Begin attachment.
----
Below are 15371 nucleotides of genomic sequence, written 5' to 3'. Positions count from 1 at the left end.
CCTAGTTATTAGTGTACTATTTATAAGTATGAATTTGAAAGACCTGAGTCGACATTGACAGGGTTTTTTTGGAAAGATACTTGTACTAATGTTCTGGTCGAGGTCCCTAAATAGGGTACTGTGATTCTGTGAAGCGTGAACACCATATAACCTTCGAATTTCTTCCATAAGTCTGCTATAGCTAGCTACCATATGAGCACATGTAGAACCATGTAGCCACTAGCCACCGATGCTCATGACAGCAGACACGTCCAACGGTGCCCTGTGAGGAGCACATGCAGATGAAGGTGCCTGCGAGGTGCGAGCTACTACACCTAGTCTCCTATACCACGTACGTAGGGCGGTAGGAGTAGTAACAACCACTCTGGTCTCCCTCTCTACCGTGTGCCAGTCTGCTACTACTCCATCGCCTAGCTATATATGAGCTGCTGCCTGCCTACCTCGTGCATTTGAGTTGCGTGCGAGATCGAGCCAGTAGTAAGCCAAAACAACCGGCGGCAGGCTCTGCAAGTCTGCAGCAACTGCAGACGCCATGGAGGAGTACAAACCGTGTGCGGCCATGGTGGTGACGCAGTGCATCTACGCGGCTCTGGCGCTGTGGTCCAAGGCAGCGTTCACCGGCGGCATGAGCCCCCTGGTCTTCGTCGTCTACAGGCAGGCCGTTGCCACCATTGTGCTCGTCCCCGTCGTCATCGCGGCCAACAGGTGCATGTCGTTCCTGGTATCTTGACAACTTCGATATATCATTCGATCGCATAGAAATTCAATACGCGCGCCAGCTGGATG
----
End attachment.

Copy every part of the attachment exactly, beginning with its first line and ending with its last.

Below are 15371 nucleotides of genomic sequence, written 5' to 3'. Positions count from 1 at the left end.
CCTAGTTATTAGTGTACTATTTATAAGTATGAATTTGAAAGACCTGAGTCGACATTGACAGGGTTTTTTTGGAAAGATACTTGTACTAATGTTCTGGTCGAGGTCCCTAAATAGGGTACTGTGATTCTGTGAAGCGTGAACACCATATAACCTTCGAATTTCTTCCATAAGTCTGCTATAGCTAGCTACCATATGAGCACATGTAGAACCATGTAGCCACTAGCCACCGATGCTCATGACAGCAGACACGTCCAACGGTGCCCTGTGAGGAGCACATGCAGATGAAGGTGCCTGCGAGGTGCGAGCTACTACACCTAGTCTCCTATACCACGTACGTAGGGCGGTAGGAGTAGTAACAACCACTCTGGTCTCCCTCTCTACCGTGTGCCAGTCTGCTACTACTCCATCGCCTAGCTATATATGAGCTGCTGCCTGCCTACCTCGTGCATTTGAGTTGCGTGCGAGATCGAGCCAGTAGTAAGCCAAAACAACCGGCGGCAGGCTCTGCAAGTCTGCAGCAACTGCAGACGCCATGGAGGAGTACAAACCGTGTGCGGCCATGGTGGTGACGCAGTGCATCTACGCGGCTCTGGCGCTGTGGTCCAAGGCAGCGTTCACCGGCGGCATGAGCCCCCTGGTCTTCGTCGTCTACAGGCAGGCCGTTGCCACCATTGTGCTCGTCCCCGTCGTCATCGCGGCCAACAGGTGCATGTCGTTCCTGGTATCTTGACAACTTCGATATATCATTCGATCGCATAGAAATTCAATACGCGCGCCAGCTGGATG